To better understand SVD, I'm trying to recreate the values for
V using straight numpy, but I can't get the same results.
According to numpy's documentation for its implementation of SVD, it returns values for
V such that you can recreate your original dataset in the following way:
(U*S) @ V = original_data
My understanding is that the values for
U are derived from the eigenvectors of $ XX^T $,
V from the eigenvectors of $X^TX$, and they share the same eigenvalues, and their square root comprise the values for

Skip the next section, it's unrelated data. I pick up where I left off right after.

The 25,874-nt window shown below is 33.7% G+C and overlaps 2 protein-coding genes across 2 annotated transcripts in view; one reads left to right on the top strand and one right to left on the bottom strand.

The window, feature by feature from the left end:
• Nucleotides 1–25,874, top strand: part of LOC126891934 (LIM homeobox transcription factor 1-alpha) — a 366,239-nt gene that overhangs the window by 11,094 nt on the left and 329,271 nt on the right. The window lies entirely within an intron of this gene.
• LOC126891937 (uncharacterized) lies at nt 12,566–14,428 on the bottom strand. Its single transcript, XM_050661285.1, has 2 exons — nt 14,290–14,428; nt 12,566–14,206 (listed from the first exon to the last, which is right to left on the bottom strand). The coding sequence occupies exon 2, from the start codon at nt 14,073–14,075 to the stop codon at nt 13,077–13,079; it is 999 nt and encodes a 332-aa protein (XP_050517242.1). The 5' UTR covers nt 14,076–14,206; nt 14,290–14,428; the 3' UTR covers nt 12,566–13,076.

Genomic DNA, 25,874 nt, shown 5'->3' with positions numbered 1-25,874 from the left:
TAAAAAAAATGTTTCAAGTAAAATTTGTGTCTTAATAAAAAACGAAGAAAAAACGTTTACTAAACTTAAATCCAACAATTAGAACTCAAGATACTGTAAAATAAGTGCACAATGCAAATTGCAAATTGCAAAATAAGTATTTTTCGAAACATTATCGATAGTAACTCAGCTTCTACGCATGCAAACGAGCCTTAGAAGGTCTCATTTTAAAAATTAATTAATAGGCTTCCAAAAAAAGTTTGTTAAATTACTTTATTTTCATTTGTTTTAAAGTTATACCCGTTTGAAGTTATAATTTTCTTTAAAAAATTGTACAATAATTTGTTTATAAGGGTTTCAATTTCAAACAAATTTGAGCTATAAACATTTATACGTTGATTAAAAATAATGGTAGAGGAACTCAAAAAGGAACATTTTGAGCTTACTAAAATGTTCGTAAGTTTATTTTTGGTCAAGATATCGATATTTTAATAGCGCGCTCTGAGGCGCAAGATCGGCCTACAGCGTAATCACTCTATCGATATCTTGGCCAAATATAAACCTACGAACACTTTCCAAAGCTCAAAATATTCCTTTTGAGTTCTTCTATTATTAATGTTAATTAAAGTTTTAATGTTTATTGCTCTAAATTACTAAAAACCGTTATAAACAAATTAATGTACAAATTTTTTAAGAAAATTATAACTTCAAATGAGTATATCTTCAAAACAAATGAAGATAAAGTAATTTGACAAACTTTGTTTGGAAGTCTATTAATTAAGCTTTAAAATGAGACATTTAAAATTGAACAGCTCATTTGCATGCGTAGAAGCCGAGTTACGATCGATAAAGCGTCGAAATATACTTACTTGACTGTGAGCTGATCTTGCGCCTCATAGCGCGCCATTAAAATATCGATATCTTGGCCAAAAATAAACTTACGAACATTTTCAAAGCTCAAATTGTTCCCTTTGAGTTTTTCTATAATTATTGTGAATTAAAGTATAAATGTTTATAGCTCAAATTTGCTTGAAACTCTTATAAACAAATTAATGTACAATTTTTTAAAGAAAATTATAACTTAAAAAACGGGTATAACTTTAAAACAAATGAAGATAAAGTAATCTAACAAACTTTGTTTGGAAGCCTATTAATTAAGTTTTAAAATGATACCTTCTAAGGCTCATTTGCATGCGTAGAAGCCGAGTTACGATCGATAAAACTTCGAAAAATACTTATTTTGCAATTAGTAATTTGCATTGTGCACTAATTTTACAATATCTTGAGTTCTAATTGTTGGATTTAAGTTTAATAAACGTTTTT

So, to recreate these on my own I'm doing the following:
from sklearn.datasets import load_boston boston = load_boston() X = boston.data u_vals, u_vecs = np.linalg.eig(X.dot(X.T)) v_vals, v_vecs = np.linalg.eig(X.T.dot(X))
My thinking is that
u_vecs[:, :13] @ np.diag(v_vals**.5) @ v_vecs.T ought to do the trick.
However, this gives very different results.
Even more, I've checked further, and the only difference between the values I have from numpy's eigensolver and the ones returned from its
svd method are the signs involved in the eigenvectors used.
However, my (perhaps naive) understanding is that this shouldn't make a difference. However, I'm clearly mistaken in something.
Is it simply a case of using a different eigensolver, or is there a deeper misunderstanding that I'm not seeing?